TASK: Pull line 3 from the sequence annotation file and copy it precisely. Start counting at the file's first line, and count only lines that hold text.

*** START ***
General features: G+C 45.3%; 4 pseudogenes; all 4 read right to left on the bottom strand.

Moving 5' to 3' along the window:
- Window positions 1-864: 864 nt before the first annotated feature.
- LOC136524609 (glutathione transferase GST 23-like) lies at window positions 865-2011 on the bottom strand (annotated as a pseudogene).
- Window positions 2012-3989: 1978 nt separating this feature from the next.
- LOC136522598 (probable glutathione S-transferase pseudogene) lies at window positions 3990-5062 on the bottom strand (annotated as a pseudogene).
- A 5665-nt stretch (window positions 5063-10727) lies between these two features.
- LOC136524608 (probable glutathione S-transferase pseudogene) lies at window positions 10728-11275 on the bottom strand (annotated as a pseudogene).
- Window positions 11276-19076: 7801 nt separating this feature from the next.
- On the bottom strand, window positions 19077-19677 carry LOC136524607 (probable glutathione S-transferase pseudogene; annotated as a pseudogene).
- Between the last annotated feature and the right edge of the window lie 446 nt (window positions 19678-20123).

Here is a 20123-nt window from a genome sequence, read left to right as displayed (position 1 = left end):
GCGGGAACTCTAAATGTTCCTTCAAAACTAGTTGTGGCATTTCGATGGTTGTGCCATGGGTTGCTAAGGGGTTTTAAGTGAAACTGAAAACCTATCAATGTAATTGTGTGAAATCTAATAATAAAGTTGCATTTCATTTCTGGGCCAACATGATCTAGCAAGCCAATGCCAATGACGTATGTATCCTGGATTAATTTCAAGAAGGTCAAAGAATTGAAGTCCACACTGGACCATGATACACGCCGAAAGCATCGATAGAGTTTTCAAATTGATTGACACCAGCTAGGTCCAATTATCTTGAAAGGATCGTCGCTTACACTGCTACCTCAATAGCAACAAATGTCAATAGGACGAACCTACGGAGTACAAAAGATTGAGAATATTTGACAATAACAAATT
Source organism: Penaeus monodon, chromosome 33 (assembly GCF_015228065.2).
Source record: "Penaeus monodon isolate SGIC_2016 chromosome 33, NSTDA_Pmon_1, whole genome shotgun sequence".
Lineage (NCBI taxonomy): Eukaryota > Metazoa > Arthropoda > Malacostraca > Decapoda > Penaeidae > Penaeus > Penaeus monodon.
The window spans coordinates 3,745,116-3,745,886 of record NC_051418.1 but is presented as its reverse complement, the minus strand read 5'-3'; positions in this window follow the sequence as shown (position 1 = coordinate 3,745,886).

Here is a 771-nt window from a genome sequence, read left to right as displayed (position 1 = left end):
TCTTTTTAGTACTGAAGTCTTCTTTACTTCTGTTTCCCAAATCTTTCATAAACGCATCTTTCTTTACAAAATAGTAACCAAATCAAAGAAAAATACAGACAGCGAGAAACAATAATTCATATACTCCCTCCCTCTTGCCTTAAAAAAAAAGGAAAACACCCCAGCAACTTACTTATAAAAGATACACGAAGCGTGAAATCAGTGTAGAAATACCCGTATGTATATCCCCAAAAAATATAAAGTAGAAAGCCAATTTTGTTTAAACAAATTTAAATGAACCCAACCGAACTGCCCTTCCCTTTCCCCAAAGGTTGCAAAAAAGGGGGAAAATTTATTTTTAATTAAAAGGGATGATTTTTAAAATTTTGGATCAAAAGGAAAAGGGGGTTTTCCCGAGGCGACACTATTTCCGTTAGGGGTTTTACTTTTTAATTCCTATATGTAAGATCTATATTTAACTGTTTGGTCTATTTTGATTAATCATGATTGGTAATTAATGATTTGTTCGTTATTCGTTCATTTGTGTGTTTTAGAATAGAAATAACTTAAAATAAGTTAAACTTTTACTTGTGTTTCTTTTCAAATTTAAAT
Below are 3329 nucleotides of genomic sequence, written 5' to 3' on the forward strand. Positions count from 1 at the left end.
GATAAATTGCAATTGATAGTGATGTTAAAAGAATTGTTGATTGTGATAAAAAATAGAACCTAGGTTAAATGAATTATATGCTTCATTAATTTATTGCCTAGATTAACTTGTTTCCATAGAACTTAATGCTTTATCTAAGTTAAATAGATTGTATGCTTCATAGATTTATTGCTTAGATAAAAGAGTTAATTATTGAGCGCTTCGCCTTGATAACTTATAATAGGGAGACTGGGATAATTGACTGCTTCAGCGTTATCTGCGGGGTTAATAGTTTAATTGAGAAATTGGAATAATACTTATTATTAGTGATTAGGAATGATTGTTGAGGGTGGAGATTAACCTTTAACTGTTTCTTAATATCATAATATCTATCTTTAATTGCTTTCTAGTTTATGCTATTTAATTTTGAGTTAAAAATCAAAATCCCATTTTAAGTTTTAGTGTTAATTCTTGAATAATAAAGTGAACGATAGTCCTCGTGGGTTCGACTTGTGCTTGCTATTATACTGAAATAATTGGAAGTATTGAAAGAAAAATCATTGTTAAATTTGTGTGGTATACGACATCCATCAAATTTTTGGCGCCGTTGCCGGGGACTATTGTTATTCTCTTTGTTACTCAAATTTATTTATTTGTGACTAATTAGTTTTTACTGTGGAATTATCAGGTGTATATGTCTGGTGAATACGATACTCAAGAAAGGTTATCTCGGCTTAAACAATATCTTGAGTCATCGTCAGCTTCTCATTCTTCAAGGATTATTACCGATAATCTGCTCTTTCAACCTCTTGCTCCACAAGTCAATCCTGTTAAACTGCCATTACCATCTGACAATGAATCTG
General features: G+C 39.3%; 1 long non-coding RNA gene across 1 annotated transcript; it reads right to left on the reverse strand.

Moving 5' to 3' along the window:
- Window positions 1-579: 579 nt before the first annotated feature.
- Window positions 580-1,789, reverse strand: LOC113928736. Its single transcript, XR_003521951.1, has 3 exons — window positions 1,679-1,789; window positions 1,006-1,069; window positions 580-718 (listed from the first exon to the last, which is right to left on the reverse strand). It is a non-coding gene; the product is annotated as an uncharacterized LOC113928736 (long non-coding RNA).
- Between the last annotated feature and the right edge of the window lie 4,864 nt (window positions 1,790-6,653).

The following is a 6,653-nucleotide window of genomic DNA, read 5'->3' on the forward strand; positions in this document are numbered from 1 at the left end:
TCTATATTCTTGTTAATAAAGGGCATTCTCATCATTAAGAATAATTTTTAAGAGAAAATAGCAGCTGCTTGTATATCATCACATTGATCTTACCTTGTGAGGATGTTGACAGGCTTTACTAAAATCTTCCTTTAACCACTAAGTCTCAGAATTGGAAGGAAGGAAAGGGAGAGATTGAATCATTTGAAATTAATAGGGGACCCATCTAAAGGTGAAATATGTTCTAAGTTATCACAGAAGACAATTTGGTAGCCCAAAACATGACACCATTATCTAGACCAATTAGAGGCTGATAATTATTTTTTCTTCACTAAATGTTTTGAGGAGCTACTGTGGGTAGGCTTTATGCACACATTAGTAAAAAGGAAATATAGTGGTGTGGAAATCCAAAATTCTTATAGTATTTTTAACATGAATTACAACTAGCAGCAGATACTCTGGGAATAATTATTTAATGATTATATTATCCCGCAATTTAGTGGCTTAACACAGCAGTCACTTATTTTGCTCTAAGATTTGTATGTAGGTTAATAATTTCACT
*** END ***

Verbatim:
- Window positions 1-864: 864 nt before the first annotated feature.